Minnesota’s Mississippi River Corridor Critical Area Program (MRCCA) program guides land development through local government plans and zoning regulations to protect the corridor’s natural, cultural and scenic resources. Starting in January 2020 and going through approximately December 2022, all local governments will be updating their MRCCA zoning regulations to be consistent with the MRCCA rules adopted in 2017. The MRCCA rules establish new districts and standards. Until a local government updates its MRCCA regulations to incorporate the new districts and standards (described on this page), the old districts and standards apply. The following table shows the status for each community:
MRCCA community ordinance adoption status as of April 7, 2023
|Local MRCCA Regulations Not Yet Updated - Old MRCCA districts and standards apply||Local MRCCA Regulations Updated - New MRCCA districts and standards apply||No Local MRCCA Regulations - New MRCCA districts and standards apply|
Property owners should contact their local city or township zoning staff with questions about relevant standards and permit requirements that apply to their property. The DNR’s role is to ensure that local government MRCCA zoning regulations comply with the rules and to provide technical assistance and oversight to local governments.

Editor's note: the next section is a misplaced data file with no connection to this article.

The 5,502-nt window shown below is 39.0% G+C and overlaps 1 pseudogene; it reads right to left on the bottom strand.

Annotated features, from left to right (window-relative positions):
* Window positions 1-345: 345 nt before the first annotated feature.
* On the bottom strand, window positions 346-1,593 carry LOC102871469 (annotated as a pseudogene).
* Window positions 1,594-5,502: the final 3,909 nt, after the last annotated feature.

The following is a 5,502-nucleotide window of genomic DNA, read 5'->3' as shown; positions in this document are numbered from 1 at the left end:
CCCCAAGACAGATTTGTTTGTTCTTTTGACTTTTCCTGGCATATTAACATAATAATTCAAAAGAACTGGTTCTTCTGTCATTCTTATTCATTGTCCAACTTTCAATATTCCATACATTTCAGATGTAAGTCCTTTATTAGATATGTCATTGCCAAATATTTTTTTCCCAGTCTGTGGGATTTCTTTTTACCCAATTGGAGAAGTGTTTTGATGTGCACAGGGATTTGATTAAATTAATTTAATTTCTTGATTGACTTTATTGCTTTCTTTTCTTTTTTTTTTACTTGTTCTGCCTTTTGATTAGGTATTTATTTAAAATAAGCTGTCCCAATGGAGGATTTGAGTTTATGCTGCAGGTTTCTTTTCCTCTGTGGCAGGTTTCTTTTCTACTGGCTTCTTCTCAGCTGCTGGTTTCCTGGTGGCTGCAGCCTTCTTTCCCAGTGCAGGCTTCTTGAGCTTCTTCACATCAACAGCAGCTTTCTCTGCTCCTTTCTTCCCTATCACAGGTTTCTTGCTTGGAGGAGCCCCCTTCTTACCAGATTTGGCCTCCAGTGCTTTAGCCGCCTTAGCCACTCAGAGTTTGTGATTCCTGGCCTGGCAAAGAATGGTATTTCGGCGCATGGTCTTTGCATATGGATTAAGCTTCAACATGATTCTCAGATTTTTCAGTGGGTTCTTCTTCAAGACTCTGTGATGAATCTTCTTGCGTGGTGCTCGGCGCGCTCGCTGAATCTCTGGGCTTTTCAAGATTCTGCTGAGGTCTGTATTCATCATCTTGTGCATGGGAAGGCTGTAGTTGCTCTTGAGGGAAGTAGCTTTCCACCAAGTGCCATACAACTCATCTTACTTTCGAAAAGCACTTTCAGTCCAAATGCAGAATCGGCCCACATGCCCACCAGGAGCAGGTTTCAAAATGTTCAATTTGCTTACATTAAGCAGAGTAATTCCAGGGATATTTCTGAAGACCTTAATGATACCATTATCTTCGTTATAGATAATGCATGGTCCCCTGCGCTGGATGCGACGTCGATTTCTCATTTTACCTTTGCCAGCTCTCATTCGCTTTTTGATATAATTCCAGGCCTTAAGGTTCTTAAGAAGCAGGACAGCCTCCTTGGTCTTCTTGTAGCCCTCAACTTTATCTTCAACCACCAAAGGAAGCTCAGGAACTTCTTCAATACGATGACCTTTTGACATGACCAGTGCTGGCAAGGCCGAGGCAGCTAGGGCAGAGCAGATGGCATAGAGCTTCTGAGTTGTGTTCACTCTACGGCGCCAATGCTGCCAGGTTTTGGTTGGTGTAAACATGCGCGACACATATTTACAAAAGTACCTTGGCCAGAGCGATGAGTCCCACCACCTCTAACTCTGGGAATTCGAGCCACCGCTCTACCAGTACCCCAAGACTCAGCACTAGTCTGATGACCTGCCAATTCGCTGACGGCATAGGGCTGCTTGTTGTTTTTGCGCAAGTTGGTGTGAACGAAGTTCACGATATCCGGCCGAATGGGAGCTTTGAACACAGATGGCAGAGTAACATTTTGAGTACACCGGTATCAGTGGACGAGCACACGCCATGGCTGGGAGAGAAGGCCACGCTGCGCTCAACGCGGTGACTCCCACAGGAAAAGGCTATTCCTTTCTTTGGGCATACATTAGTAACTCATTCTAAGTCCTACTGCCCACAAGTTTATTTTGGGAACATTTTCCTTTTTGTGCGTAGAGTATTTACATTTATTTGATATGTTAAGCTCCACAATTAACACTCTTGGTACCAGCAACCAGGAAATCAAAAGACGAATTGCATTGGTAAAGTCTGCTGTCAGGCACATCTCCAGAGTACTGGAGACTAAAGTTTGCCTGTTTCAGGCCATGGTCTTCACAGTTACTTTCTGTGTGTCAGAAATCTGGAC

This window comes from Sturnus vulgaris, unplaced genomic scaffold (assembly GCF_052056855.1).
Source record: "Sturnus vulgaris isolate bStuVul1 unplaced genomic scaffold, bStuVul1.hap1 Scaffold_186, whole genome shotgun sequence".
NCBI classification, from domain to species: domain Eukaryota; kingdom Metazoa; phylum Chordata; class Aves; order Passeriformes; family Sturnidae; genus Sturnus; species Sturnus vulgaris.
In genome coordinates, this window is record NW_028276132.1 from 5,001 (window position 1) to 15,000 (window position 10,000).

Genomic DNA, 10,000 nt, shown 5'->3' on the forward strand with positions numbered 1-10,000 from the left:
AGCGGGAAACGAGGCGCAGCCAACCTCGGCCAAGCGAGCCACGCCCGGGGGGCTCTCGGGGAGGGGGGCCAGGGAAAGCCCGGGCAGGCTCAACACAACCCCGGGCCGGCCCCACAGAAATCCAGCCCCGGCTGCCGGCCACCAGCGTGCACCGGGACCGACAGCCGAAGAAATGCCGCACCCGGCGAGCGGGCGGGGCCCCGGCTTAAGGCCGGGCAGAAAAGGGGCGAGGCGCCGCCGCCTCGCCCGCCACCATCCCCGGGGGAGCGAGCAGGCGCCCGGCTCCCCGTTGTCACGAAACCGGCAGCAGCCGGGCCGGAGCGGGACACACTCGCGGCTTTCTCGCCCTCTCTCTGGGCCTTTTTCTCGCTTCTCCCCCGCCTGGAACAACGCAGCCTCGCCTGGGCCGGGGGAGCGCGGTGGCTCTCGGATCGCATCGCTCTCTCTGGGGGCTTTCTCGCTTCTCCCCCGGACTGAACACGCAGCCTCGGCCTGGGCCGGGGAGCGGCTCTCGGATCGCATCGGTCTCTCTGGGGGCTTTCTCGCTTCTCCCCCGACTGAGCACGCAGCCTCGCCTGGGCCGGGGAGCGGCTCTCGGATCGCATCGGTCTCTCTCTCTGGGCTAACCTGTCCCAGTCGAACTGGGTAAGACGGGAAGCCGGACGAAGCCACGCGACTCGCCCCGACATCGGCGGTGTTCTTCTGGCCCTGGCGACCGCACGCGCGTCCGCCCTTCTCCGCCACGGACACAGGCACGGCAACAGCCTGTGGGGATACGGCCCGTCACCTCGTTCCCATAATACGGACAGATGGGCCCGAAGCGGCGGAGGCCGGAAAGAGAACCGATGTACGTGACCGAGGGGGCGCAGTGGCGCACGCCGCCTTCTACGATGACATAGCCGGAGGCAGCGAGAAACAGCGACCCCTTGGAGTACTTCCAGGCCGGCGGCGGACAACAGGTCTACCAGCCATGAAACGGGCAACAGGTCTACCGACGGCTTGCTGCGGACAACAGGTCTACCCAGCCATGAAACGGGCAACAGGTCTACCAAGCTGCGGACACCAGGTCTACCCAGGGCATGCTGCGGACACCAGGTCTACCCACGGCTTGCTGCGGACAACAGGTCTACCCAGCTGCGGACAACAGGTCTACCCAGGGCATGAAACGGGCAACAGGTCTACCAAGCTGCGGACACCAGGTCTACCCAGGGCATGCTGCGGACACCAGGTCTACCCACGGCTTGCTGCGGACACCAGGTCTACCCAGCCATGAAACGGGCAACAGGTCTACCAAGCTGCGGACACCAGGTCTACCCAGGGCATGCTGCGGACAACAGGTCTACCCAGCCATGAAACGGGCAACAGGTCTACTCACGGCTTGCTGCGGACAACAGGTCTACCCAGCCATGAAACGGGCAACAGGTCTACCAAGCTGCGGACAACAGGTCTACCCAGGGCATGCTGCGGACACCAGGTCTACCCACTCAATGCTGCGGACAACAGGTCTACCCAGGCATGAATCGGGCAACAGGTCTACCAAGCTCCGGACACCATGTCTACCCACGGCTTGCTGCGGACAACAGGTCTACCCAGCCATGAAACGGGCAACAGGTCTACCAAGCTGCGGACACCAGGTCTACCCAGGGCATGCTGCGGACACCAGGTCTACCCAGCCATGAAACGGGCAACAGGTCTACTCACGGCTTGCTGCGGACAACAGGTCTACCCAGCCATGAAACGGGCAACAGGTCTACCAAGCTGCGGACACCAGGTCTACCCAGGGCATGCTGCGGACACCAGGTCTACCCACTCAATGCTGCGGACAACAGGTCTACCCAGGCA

Communities requesting flexibility
Communities may request to adopt ordinance standards not consistent with the MRCCA rules under a process called “flexibility requests for ordinances” found in Minn. R. 6106.0070 Subp. 6. The following communities have submitted flexibility requests:
Local government MRCCA zoning regulations
Local government MRCCA regulations are administered as a zoning overlay district. Within the MRCCA district, local governments issue permits for building and construction, vegetation management and removal, and land alteration. They also make decisions on variances and conditional use permits. Permitting decisions are guided by standards that vary by MRCCA district and the presence of primary conservation areas.
The 2017 MRCCA rules establish six districts within the MRCCA overlay zoning district. These will eventually replace old districts currently listed in local zoning regulations as cities and townships bring their ordinances into compliance with the rules. MRCCA districts determine structure setbacks from bluffs and the river, as well as structure height.
Primary conservation areas
Primary Conservation Areas (PCAs) are key resources identified in the 2017 MRCCA rules and in local MRCCA plans. The rules (and local zoning regulations that comply with the rules) include standards and special permits to protect PCAs from building and construction, vegetation management and removal, and land alteration activities.
Contact your local government planning and zoning office/department.